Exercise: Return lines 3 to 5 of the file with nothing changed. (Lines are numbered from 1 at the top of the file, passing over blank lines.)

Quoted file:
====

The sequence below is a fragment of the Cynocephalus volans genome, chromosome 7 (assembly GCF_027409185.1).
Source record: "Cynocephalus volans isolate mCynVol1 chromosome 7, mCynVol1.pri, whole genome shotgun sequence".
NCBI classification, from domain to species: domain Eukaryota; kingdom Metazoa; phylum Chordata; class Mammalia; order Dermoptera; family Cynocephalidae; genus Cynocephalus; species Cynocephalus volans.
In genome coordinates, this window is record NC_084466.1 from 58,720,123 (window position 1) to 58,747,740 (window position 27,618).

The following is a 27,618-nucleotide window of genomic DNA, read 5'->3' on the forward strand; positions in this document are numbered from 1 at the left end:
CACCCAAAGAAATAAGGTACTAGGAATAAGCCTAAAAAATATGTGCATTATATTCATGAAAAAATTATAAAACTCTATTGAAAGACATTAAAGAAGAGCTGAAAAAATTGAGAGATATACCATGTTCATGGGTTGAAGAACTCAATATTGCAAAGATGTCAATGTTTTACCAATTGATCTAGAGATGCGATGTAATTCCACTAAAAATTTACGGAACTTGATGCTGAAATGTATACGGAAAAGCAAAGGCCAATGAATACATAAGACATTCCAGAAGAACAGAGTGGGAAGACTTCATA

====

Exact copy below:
NCBI classification, from domain to species: domain Eukaryota; kingdom Metazoa; phylum Chordata; class Mammalia; order Dermoptera; family Cynocephalidae; genus Cynocephalus; species Cynocephalus volans.
In genome coordinates, this window is record NC_084466.1 from 58,720,123 (window position 1) to 58,747,740 (window position 27,618).

The following is a 27,618-nucleotide window of genomic DNA, read 5'->3' on the forward strand; positions in this document are numbered from 1 at the left end: